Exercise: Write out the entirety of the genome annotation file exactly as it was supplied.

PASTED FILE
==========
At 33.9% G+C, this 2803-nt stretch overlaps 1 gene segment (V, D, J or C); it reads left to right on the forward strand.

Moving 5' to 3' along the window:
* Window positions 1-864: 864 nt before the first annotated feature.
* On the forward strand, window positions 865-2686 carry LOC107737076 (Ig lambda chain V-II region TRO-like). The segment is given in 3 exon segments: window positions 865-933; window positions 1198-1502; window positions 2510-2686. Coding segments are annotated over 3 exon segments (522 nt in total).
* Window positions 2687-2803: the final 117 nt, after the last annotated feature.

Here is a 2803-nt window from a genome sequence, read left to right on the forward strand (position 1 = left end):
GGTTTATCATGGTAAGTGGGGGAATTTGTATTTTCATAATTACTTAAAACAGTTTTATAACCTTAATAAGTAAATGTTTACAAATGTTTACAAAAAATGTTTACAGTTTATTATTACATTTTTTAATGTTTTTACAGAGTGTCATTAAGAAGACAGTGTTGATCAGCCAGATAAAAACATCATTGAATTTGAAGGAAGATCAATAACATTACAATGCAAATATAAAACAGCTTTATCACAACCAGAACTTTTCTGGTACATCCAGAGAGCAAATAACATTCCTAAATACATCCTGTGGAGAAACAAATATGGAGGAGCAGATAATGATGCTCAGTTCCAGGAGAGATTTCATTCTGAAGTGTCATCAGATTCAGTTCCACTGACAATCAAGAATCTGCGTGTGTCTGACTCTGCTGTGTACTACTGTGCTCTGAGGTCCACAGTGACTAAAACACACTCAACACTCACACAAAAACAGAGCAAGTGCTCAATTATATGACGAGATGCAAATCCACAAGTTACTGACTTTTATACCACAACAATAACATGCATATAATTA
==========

At 33.9% G+C, this 2803-nt stretch overlaps 1 gene segment (V, D, J or C); it reads left to right on the forward strand.

Moving 5' to 3' along the window:
* Window positions 1-864: 864 nt before the first annotated feature.
* On the forward strand, window positions 865-2686 carry LOC107737076 (Ig lambda chain V-II region TRO-like). The segment is given in 3 exon segments: window positions 865-933; window positions 1198-1502; window positions 2510-2686. Coding segments are annotated over 3 exon segments (522 nt in total).
* Window positions 2687-2803: the final 117 nt, after the last annotated feature.

Here is a 2803-nt window from a genome sequence, read left to right on the forward strand (position 1 = left end):
GGTTTATCATGGTAAGTGGGGGAATTTGTATTTTCATAATTACTTAAAACAGTTTTATAACCTTAATAAGTAAATGTTTACAAATGTTTACAAAAAATGTTTACAGTTTATTATTACATTTTTTAATGTTTTTACAGAGTGTCATTAAGAAGACAGTGTTGATCAGCCAGATAAAAACATCATTGAATTTGAAGGAAGATCAATAACATTACAATGCAAATATAAAACAGCTTTATCACAACCAGAACTTTTCTGGTACATCCAGAGAGCAAATAACATTCCTAAATACATCCTGTGGAGAAACAAATATGGAGGAGCAGATAATGATGCTCAGTTCCAGGAGAGATTTCATTCTGAAGTGTCATCAGATTCAGTTCCACTGACAATCAAGAATCTGCGTGTGTCTGACTCTGCTGTGTACTACTGTGCTCTGAGGTCCACAGTGACTAAAACACACTCAACACTCACACAAAAACAGAGCAAGTGCTCAATTATATGACGAGATGCAAATCCACAAGTTACTGACTTTTATACCACAACAATAACATGCATATAATTA